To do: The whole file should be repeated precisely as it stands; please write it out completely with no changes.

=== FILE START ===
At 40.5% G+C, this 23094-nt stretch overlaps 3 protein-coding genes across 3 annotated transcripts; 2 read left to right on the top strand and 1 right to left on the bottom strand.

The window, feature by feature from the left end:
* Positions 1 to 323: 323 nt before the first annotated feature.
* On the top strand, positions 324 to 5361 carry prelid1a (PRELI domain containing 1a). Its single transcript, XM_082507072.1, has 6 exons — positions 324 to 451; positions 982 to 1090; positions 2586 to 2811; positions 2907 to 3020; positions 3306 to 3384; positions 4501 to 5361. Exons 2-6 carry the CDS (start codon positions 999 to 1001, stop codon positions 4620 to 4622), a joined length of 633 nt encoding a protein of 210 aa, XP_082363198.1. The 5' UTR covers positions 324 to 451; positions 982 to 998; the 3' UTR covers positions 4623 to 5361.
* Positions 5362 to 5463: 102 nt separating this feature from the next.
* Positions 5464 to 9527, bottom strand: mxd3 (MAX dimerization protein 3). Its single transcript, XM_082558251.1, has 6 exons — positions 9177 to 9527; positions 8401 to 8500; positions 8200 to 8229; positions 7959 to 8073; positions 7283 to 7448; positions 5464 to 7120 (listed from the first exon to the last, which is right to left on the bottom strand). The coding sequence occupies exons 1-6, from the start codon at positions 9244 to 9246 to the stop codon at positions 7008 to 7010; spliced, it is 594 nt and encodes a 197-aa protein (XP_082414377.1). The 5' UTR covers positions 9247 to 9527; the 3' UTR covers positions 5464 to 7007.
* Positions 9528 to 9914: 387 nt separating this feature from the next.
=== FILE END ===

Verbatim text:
At 40.5% G+C, this 23094-nt stretch overlaps 3 protein-coding genes across 3 annotated transcripts; 2 read left to right on the top strand and 1 right to left on the bottom strand.

The window, feature by feature from the left end:
* Positions 1 to 323: 323 nt before the first annotated feature.
* On the top strand, positions 324 to 5361 carry prelid1a (PRELI domain containing 1a). Its single transcript, XM_082507072.1, has 6 exons — positions 324 to 451; positions 982 to 1090; positions 2586 to 2811; positions 2907 to 3020; positions 3306 to 3384; positions 4501 to 5361. Exons 2-6 carry the CDS (start codon positions 999 to 1001, stop codon positions 4620 to 4622), a joined length of 633 nt encoding a protein of 210 aa, XP_082363198.1. The 5' UTR covers positions 324 to 451; positions 982 to 998; the 3' UTR covers positions 4623 to 5361.
* Positions 5362 to 5463: 102 nt separating this feature from the next.
* Positions 5464 to 9527, bottom strand: mxd3 (MAX dimerization protein 3). Its single transcript, XM_082558251.1, has 6 exons — positions 9177 to 9527; positions 8401 to 8500; positions 8200 to 8229; positions 7959 to 8073; positions 7283 to 7448; positions 5464 to 7120 (listed from the first exon to the last, which is right to left on the bottom strand). The coding sequence occupies exons 1-6, from the start codon at positions 9244 to 9246 to the stop codon at positions 7008 to 7010; spliced, it is 594 nt and encodes a 197-aa protein (XP_082414377.1). The 5' UTR covers positions 9247 to 9527; the 3' UTR covers positions 5464 to 7007.
* Positions 9528 to 9914: 387 nt separating this feature from the next.